Research has shown that using visual support can be useful for children or people with autism, whether they are verbal or non-verbal. Many people with autism are visual learners and have more difficulty processing auditory information. Others have difficulty remembering sequences of information such as washing hands after going to the toilet or understanding social rules such as how far away to stand when having a conversation.
The spoken word is fleeting but using a visual provides a static, concrete picture of what we mean.
Visuals can be used in two ways: either to support a child/ young persons’ ability to understand or remember information, or to support a child to communicate their own ideas.
What is visual support?
Objects, photo’s, pictures, symbols or the written word are all forms of visual support and we all use these in parts of our lives. We make shopping lists to help us remember what to buy and we use pictures/ symbols when we are out to tell us which toilet we can use.
It is important to use the right type of visual for your child/ young persons’ stage of development. Generally, objects and photos are easier to understand, pictures and symbols are a little harder and the written word is the hardest of all. You will get ideas about your child/ young persons’ stage of development from how or if they can share a book with you and whether they can recognise objects in a book and/ or gain meaning from the pictures. Asking nursery or school staff can also help here.
How can visuals help?
Using visuals can help a child or young person:
- Understand and remember information
- Follow instructions
- understand routines
- Cope with change
- Finish tasks
- Develop independence
- Learn abstract social rules
- Make choices
- Communicate ideas
- Take part in a conversation
Children and young people with autism are very individual in their communication needs and skills and will therefore benefit from different types of visuals at different stages of their lives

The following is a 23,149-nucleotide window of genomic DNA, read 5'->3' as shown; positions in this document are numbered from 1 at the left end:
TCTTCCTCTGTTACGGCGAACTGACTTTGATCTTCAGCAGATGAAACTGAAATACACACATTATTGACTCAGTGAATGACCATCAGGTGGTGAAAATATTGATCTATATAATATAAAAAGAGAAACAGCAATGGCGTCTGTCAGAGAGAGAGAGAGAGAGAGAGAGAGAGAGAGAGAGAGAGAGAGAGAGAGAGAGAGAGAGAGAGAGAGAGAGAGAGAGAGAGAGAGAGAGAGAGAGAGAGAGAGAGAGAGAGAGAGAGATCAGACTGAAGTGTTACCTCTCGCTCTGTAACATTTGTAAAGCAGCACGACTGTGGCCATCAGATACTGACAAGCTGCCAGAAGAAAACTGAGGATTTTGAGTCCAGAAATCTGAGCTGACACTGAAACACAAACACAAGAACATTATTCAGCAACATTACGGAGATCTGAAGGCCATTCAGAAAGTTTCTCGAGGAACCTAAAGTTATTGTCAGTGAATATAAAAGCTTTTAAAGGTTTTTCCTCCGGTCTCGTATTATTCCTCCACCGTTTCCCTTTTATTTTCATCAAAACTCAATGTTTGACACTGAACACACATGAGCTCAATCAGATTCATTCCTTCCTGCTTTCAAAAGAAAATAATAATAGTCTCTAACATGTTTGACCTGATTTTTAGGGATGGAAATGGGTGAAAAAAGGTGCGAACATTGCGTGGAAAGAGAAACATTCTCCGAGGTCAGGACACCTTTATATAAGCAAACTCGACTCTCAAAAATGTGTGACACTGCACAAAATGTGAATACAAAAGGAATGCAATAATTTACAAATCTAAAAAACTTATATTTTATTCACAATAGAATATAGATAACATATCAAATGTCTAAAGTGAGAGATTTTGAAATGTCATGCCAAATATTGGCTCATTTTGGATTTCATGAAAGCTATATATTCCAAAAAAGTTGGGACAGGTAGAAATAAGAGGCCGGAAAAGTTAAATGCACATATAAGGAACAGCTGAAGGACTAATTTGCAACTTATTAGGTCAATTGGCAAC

Different types of visual support;
- Cue Cards
- Traffic lights
- Now and Next board
- Visual timetable
- Task management board or task planner
- Social story
- Choosing board
- PEC’s book
- Core Board Communication book
Top Tips for using visual support
- Always speak as well as using visuals. See the PDF’s under ‘non-directive play’ for strategies to help match your language level to your child/ young person.
- Allow extra processing time to enable your child or young person to look at, understand and remember what you are showing.
- If you are using photo’s make sure they are clear. Have a solid contrasting background and make sure the object or person you are showing takes up the majority of the photo and is not in shadow. If you are want to convey the meaning ‘toilet’ show just the toilet and not the bath, window etc.
- Where you can use the same photo’s/ symbols across settings. Using different ones can be the equivalent of using a different language.
- Make your visuals easy to handle and durable. If possible laminate and use sticky Velcro to help with storage or attaching them to a board.
- Always put the written word on all visuals. This ensures that anyone using them knows the exact word to use. It can also promote interest in literacy for some children.
- Always use visuals from the left to right when you need to show more than one. This helps your child to develop left to right processing which is important for reading.
- Consider how to store your visuals so you can access them quickly. At home you might stick them to the fridge, or make a board where you can quickly remove them when needed.
Alternative and Augmentative Communication (AAC)
The term AAC can refer to any visual system that supports a child to understand and communicate. Augmentative communication refers to visual supports for children or young people who can speak or who are likely to develop speech but need visuals to support the development of this.
Alternative communication refers to the use of visuals instead of verbal communication. These can be either low tech – such as the strategies above, or hi tech, which includes the use of ipads and tablets when used as a communication aid.
In order to be referred for an assessment for a hi-tech communication aid a child or young person must demonstrate that they can use low tech systems proficiently and that these are not sufficient to meet their ongoing communication needs.
Hi tech AAC can be problematic for children/ young people with autism as the device itself can be a distractor from communication.